Source: US News: Health, October 16, 2015

New parents often spend hours researching child safety seats online and soliciting advice from friends and family about which brands are the safest for their babies and friendliest to their budgets. Unfortunately, despite their efforts to find the perfect car seat, parents often encounter an imperfect fit when they strap it into their vehicles for the first time. According to federal safety guidelines, babies must ride in a semi-reclined, rear-facing position in order to keep their heads upright and airways open. The problem is, if you place a child's car seat in a vehicle, it often rests at an unacceptable angle, which forces parents to improvise. Many resort to rolled towels or pool noodles underneath the seat to help it sit at the appropriate angle. However, using aftermarket products to modify the angle of rear-facing car seats puts a lot of responsibility on a parent and, if not done properly, may compromise the safety of the child. To see the full article including advice on what you could do, go to:

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NETS: Off-the-job traffic crashes pose significant costs to employers

Source: NETS via Business Wire, October 5, 2015

When many think of the human and financial impact of traffic crashes on the workplace, they think about company car drivers. But the last published report of The Economic Burden of Traffic Crashes on Employers (2003) shows that, in crashes resulting in injury, there is a nearly 1:1 ratio of the cost of on-the-job crashes to the cost of off-the-job crashes—those that take place outside of work hours that also include non-company vehicle driver-employees and their dependents. The Network of Employers for Traffic Safety (NETS), a public-private partnership dedicated to reducing the human and economic toll of traffic crashes, is working with the National Highway Traffic Safety Administration on an update to the report. Preliminary findings show that the trend has continued.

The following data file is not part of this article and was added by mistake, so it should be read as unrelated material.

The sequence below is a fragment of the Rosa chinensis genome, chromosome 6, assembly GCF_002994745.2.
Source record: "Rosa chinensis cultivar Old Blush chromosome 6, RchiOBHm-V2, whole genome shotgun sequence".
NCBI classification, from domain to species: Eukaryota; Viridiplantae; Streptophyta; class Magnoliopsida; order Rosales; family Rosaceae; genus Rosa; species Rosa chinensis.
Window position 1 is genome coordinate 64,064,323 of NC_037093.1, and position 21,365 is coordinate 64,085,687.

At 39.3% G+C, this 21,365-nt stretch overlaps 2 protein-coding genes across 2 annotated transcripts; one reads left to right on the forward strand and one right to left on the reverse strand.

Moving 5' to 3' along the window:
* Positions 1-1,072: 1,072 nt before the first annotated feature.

Drive Safely Work Week ran October 5-9. "During Drive Safely Work Week, we encourage employers to extend safe-driving awareness beyond company drivers to all employees and, ideally, to employee family members, as well," said Joe McKillips, Chairperson of NETS, and Director, Commercial Environment, Health & Safety for the global healthcare company Abbott. "Regardless of occupation, driving is quite likely the riskiest thing anyone does on a daily basis. Taking the opportunity to communicate to all employees the importance of wearing seat belts and stowing mobile devices while driving, for example, is not just the right thing for employers to do, it also makes good business sense." Campaign materials may still be downloaded at To see the full press release, go to:

Know your workforce: Driver health linked to overall safety

Source: Fleet Owner, October 2, 2015